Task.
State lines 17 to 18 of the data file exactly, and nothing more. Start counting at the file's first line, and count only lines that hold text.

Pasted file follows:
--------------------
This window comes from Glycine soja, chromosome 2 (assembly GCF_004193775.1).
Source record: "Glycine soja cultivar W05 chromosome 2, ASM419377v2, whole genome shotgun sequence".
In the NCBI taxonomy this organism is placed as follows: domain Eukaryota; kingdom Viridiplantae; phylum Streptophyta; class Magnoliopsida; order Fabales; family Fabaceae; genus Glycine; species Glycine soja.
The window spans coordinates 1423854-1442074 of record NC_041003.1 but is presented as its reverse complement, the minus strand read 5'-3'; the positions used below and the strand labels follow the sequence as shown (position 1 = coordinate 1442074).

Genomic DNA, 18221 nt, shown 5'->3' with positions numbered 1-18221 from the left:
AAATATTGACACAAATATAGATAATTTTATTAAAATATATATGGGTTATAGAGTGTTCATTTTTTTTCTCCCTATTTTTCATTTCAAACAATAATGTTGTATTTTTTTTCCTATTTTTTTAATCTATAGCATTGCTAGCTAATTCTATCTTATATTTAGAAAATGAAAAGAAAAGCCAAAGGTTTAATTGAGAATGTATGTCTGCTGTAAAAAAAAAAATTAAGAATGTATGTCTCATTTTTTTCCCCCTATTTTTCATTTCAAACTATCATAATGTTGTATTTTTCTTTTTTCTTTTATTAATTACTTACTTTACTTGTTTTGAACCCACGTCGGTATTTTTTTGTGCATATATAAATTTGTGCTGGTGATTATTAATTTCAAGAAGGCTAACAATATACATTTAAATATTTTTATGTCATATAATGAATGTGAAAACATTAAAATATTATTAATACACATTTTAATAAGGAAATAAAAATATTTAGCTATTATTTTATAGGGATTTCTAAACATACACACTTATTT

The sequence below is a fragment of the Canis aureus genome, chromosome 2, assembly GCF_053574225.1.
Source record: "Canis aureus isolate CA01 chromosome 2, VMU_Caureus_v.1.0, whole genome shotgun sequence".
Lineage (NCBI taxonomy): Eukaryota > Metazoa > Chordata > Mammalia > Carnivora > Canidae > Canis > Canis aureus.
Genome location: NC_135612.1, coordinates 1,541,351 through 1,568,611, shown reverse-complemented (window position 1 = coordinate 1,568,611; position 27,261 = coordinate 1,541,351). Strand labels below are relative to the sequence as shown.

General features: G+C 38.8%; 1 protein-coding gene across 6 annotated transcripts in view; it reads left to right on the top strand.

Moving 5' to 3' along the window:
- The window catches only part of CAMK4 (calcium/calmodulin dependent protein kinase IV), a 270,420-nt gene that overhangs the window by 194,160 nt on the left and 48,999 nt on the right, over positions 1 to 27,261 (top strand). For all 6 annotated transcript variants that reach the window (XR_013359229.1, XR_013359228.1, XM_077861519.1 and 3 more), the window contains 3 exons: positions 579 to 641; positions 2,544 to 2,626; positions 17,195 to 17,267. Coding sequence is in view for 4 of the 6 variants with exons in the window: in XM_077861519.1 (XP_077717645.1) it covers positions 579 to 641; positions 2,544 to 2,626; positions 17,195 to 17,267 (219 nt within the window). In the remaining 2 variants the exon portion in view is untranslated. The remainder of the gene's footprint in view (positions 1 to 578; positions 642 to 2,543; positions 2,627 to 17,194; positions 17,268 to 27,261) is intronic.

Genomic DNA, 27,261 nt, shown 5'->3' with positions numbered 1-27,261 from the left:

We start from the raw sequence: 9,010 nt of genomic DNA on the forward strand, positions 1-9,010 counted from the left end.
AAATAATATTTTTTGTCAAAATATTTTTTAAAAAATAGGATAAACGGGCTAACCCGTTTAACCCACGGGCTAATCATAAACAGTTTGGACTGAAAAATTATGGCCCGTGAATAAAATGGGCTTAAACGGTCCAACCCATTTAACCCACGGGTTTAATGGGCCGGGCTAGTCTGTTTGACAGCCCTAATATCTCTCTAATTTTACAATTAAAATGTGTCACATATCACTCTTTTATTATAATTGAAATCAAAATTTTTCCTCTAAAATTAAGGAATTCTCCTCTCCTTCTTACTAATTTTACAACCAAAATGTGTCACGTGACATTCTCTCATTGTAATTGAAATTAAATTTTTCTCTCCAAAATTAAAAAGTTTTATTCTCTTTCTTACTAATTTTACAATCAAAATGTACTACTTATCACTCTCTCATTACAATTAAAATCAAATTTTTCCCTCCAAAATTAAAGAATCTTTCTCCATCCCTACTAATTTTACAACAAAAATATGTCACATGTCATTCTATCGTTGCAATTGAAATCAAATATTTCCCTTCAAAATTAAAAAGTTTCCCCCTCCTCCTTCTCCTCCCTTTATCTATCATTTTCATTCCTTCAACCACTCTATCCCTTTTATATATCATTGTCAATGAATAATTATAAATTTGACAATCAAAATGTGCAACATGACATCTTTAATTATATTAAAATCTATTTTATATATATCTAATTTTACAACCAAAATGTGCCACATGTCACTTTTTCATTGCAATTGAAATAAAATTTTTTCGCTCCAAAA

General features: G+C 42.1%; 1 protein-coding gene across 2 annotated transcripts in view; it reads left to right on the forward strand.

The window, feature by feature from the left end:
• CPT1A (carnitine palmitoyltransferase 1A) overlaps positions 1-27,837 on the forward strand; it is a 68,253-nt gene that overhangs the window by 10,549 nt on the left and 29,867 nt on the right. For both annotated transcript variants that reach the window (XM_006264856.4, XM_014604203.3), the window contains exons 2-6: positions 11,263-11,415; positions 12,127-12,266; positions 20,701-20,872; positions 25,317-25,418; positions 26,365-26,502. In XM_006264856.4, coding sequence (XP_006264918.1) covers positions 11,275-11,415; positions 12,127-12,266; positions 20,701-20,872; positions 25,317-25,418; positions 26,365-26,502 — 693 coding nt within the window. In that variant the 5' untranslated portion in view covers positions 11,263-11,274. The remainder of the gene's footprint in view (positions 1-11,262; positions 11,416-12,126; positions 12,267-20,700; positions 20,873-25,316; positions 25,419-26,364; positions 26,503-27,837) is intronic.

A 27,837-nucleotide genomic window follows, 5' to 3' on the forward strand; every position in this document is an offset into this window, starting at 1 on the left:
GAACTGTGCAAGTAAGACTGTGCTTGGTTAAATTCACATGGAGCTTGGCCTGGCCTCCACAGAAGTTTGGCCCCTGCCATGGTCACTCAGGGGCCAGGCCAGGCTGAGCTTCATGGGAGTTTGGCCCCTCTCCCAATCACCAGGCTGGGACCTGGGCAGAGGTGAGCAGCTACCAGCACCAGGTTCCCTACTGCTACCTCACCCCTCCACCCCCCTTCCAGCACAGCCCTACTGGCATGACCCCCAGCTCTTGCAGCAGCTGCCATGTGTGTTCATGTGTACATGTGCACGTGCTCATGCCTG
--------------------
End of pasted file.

General features: G+C 42.1%; 1 protein-coding gene across 2 annotated transcripts in view; it reads left to right on the forward strand.

The window, feature by feature from the left end: